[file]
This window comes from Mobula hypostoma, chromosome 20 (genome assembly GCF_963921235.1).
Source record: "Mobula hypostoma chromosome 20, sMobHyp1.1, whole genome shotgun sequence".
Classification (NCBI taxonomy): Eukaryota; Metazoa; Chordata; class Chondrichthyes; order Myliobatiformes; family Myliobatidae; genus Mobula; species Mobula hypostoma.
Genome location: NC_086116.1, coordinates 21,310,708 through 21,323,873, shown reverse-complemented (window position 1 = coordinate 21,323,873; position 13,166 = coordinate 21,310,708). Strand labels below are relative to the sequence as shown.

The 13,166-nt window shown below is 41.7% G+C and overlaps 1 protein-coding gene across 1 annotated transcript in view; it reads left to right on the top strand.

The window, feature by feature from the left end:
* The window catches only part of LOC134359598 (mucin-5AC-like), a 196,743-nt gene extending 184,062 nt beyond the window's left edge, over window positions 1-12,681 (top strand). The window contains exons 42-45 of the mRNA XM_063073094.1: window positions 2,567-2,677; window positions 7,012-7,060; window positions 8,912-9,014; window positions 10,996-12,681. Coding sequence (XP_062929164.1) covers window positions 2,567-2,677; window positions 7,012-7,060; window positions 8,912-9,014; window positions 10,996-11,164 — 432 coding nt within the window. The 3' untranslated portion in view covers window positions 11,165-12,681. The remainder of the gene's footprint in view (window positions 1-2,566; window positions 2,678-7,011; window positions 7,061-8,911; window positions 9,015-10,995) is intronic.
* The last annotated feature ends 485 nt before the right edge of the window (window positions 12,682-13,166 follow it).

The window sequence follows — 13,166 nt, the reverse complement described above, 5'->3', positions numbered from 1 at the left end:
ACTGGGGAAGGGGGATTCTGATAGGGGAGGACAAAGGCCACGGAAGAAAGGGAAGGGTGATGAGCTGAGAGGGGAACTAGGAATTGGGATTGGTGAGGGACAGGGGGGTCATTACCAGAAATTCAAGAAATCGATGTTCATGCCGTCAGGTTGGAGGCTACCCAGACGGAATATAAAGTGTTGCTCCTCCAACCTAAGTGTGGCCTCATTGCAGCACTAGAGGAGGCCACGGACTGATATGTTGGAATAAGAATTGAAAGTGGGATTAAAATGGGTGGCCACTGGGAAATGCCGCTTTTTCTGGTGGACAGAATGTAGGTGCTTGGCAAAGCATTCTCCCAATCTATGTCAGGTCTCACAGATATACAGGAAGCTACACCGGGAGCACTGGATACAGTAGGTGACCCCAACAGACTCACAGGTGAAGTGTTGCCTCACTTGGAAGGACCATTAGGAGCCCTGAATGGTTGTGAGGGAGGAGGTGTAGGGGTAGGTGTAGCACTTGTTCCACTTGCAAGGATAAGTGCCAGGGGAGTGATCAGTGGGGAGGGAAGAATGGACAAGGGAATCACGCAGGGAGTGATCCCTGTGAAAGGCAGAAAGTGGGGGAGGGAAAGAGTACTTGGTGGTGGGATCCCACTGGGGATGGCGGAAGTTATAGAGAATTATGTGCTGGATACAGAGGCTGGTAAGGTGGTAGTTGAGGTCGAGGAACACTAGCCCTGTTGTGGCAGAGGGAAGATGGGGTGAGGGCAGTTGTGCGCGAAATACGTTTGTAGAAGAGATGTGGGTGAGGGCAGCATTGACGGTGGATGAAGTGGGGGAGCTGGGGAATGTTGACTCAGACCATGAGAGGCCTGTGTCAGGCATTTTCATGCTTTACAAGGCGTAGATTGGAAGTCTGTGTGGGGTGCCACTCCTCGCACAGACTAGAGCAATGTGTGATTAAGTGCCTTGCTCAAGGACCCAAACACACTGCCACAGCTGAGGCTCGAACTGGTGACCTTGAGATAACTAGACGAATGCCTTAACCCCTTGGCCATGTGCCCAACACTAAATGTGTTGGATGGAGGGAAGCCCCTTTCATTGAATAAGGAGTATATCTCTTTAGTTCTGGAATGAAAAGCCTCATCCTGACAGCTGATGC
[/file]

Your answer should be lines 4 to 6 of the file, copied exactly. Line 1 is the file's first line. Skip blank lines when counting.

Genome location: NC_086116.1, coordinates 21,310,708 through 21,323,873, shown reverse-complemented (window position 1 = coordinate 21,323,873; position 13,166 = coordinate 21,310,708). Strand labels below are relative to the sequence as shown.

The 13,166-nt window shown below is 41.7% G+C and overlaps 1 protein-coding gene across 1 annotated transcript in view; it reads left to right on the top strand.

The window, feature by feature from the left end: